e-Journal Summary

e-Journal Number : 77885
Opinion Date : 07/28/2022
e-Journal Date : 08/15/2022
Court : Michigan Court of Appeals
Case Name : Barretta-Biondo v. Shellenbarger
Practice Area(s) : Litigation, Probate
Judge(s) : Per Curiam – Jansen and O’Brien; Concurrence - Hood
Full Text Opinion

Standing & real parties in interest; MCR 2.201(B); The Estates & Protected Individuals Code (EPIC); “Interested persons”; Tortious interference with an expected inheritance; Estate of Doyle v Doyle; In re Green (Unpub)


The court affirmed the probate court’s order granting defendant summary disposition in this estate dispute as to the parties’ deceased parents.  There was “no dispute that decedents disinherited plaintiffs and left defendant as the sole beneficiary of their estates.” The court noted that both “decedents’ last will stated that all of their assets would pour over into their trusts upon their deaths. Defendant was the only named beneficiary of each trust. The probate court previously found that decedents made this decision knowingly and voluntarily, and admitted both wills to probate.” Thus, the court held that “plaintiffs were not ‘interested persons’ as defined by the EPIC because they had no property right to or claim against the trust estate. Therefore, plaintiffs lacked standing and were not the real parties in interest to bring this action.” Moreover, their brief on appeal appeared “to be an attempt to relitigate the issues previously before the probate court when it admitted the wills to probate.” Plaintiffs made “arguments that defendant coerced or unduly influenced decedents into making their estate planning choices, relying on evidence that was not part of the lower court record, which plaintiffs attached to their brief on appeal. Parties cannot expand the record on appeal.” It was clear that the evidence attached to their brief on appeal was “the evidence relied on by the probate court when it entered the” order admitting the wills to probate. “This evidence, however, was never entered in the lower court in this matter.” The court held that res judicata “precludes plaintiffs’ arguments on appeal pertaining to coercion and undue influence because the probate court already determined that there was no such evidence of coercion or undue influence by defendant in the action admitting the wills to probate. Therefore, an assessment of costs against plaintiffs’ attorney for vexatious litigation is appropriate, MCR 7.216(C), as is an award of costs and fees for defendant.” Plaintiffs argued that “they should have been allowed leave to file an amended complaint because Michigan recognizes a cause of action for tortious interference with an expected inheritance.” But because Green was unpublished, it was not binding precedent. Further, the decision relied upon, Doyle “merely cites the Second Restatement of Torts.” Cases decided after “Green make clear that this state has not recognized tortious interference with an expected inheritance as a cause of action. Because this cause of action does not exist, allowing plaintiffs leave to amend their complaint to add such a claim would be futile.”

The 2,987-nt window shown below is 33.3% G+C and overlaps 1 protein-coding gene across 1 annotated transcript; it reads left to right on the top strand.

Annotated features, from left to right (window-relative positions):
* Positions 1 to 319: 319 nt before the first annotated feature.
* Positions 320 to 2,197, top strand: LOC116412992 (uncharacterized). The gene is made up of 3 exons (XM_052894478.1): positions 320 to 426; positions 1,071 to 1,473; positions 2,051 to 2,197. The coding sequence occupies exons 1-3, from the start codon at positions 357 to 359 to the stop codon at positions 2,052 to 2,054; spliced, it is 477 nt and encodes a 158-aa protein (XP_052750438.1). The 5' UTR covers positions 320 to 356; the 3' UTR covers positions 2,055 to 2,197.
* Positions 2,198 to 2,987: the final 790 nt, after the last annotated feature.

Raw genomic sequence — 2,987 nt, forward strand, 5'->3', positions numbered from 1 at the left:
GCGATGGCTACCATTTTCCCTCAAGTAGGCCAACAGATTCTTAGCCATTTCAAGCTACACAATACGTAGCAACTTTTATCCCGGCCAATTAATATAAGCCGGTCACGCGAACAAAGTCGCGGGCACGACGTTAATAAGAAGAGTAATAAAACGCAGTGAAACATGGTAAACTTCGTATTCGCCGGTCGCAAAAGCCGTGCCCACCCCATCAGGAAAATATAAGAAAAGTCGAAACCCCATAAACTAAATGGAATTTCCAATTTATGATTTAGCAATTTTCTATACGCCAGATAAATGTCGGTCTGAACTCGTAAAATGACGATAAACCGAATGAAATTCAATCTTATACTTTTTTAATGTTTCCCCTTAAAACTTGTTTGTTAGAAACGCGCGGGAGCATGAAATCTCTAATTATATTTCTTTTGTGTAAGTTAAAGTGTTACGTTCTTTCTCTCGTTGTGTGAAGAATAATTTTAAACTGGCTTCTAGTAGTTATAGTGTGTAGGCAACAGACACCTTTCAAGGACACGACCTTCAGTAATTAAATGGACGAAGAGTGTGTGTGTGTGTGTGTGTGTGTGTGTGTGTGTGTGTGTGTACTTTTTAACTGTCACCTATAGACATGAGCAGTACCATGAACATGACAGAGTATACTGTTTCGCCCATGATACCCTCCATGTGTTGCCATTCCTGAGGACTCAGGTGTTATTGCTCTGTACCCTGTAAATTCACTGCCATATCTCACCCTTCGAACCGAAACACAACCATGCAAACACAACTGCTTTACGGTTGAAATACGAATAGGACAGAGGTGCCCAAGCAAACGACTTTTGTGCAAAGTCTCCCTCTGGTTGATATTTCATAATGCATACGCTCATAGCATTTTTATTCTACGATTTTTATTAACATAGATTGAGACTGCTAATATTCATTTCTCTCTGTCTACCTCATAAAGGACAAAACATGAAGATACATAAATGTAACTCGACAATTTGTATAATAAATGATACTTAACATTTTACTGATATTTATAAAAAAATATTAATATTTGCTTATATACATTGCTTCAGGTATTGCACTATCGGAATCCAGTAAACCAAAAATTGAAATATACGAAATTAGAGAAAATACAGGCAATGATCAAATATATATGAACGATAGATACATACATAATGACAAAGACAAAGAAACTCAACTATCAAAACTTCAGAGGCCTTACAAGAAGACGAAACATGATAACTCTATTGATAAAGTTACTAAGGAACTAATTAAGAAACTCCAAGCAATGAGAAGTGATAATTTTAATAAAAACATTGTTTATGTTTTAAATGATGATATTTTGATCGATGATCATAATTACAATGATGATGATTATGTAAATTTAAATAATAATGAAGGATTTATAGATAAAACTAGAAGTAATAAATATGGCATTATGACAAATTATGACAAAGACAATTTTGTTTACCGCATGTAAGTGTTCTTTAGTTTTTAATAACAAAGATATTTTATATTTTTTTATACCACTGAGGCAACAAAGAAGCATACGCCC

Full Text Opinion